Loon and other House members have sponsored a bill that, if passed, would notify teachers if there is a student with a history of violent behavior in their classroom.

Pre-K Bill

Last year, Gov. Mark Dayton pushed to use $343 million of the state’s budget surplus to create a universal, school-based prekindergarten program for all 4-year-olds. Though he lost his battle for universal pre-K, the Legislature ultimately passed a $17 billion education funding bill that added about $48 million in early learning scholarships.

Now, the DFL Senate is proposing a bill that allows a school district or charter school to offer a voluntary kindergarten program for all four-year-old children. The state-funded Pre-K must prepare children for kindergarten and meet the state prekindergarten criteria. Criteria include instruction that accelerates a child’s language and literacy skills, as well as a 10-1 student-to-teacher ratio.

Building early learning programs and providing early learning scholarships is a goal shared by both Kresha and Kiffmeyer. Kresha’s number one priority this session is to get early learning scholarships to disadvantaged children and those in foster homes.

Kiffmeyer disagrees with the DFL proposal, saying she appreciates the flexibility of school readiness programs, and adding that people in her district don’t want or need a mandatory Pre-K program.

“We have a very good system in our area here, with private Pre-K school readiness. Just a whole bunch of options that are really, really good,” Kiffmeyer said.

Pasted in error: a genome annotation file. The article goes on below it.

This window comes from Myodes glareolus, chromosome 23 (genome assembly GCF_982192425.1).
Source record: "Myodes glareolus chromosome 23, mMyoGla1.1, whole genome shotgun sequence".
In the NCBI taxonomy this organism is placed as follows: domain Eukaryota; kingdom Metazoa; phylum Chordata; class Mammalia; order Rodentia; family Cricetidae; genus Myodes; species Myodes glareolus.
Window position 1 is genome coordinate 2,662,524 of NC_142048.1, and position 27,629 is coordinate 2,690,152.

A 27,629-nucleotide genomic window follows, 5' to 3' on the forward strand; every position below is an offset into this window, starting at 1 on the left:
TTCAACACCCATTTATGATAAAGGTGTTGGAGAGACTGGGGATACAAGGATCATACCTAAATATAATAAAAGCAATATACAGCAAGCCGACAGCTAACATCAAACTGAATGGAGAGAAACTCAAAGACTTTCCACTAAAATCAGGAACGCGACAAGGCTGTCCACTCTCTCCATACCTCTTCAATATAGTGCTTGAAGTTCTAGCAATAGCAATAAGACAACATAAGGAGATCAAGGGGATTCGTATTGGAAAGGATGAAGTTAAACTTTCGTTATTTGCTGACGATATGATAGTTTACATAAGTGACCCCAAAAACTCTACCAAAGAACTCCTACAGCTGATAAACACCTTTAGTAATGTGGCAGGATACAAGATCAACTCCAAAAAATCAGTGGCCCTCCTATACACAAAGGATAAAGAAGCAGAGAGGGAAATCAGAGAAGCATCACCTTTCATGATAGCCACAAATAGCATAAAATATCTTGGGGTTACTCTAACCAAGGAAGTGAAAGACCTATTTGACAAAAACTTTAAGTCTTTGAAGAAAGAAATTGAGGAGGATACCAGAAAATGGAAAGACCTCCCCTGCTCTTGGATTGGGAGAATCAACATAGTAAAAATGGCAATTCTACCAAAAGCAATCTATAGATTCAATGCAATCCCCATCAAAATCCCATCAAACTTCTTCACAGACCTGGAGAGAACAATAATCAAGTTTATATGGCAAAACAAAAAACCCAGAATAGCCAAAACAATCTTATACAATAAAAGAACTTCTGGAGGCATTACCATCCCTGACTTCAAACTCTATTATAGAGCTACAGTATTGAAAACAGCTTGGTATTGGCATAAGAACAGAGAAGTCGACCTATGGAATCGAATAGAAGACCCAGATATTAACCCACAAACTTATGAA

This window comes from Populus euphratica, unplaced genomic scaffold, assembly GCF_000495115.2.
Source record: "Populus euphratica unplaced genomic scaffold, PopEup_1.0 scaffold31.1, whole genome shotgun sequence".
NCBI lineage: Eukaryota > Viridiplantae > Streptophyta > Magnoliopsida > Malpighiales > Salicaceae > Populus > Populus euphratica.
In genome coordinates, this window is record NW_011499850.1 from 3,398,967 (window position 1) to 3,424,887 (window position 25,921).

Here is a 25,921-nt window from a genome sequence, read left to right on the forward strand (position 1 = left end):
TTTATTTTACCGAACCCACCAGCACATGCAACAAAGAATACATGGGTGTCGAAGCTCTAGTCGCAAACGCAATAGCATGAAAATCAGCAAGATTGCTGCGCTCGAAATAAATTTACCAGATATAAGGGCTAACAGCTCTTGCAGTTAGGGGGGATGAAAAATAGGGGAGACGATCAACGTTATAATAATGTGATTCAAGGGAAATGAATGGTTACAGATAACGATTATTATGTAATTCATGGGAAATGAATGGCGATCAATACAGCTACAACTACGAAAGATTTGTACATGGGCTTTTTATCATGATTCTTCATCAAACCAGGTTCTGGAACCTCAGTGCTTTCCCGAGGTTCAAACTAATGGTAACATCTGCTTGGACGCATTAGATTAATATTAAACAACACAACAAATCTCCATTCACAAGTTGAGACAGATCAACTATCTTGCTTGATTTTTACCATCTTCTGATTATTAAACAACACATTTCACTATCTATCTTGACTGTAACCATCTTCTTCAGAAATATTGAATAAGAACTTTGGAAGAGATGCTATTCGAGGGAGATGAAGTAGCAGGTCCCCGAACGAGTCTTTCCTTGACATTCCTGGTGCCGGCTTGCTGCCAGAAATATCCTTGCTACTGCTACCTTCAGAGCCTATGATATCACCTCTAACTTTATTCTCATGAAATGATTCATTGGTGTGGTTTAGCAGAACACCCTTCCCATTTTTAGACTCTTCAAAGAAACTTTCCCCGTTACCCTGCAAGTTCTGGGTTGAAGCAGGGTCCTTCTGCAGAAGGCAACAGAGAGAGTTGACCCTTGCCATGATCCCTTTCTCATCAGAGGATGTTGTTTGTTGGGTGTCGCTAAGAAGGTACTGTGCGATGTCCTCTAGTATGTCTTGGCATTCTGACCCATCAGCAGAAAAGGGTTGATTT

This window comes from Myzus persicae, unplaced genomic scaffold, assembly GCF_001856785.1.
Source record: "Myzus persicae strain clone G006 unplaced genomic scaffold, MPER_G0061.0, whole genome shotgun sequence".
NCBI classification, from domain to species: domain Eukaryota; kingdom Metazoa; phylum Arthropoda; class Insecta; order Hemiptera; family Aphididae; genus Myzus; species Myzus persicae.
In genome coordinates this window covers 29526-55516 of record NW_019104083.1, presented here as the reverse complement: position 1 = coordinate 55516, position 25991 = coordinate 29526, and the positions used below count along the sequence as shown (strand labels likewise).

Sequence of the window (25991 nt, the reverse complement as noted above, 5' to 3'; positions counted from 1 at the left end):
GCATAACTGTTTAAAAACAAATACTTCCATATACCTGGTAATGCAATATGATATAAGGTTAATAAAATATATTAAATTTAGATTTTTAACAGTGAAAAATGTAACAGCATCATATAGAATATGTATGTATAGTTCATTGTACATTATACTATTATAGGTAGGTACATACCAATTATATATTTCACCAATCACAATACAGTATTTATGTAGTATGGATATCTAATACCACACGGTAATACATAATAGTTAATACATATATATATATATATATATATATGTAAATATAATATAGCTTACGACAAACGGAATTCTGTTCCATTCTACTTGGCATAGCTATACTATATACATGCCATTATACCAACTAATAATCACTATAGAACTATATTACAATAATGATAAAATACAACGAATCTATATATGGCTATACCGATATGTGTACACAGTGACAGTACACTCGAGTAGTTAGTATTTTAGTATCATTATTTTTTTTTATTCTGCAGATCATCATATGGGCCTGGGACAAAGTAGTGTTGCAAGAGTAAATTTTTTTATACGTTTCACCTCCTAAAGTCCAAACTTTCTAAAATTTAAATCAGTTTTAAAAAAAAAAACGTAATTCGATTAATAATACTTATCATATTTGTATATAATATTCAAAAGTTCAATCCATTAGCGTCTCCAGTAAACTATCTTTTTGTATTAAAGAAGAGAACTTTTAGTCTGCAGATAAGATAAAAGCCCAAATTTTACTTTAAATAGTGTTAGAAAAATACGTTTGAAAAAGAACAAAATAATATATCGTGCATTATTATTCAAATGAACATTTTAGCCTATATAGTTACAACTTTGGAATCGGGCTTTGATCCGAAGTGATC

Support Staff Bill

The DFL Senate also is pushing the support staff bill. It would set up a grant program to help schools hire new support staff, including counselors, nurses, school psychologists, social workers and chemical dependency counselors, to address shortages and decrease the workload for existing support personnel.

Historically, many states have introduced mandated ratios of support staff, but not Minnesota. Several past efforts to require them have failed, leading to shortages in support staff, DFL Sen. Susan Kent said.

The current proposal would give schools the option to apply to get a grant for any new positions or existing positions. The state would pay 50 percent of the support staff’s salary for four years, and then the next two years it would pay 25 percent. After that, schools would have to cover the entire cost.

Loon and Kiffmeyer say that a specific proposal toward counselors isn’t the right way to address the problem. Kiffmeyer said there is no “one size that fits all” in terms of schools, and that the school districts should be able to move money around to specific areas of need.

“What I hear from our school districts is ’Don’t tie our hands by giving a specific amount of money for a specific purpose,’” Kiffmeyer said.

Rep. Loon said that mental health counseling and social services are important, but she is concerned with how the grant program is set up.

Schools will have to provide a one-to-one dollar match with the district to receive a grant, and after a few years the grant would go away. “Then the schools would be on the hook for money without the grant funding,” she said.

Alex Van Abbema and Olivia Novotny are studying journalism at the University of Minnesota School of Journalism and Mass Communication.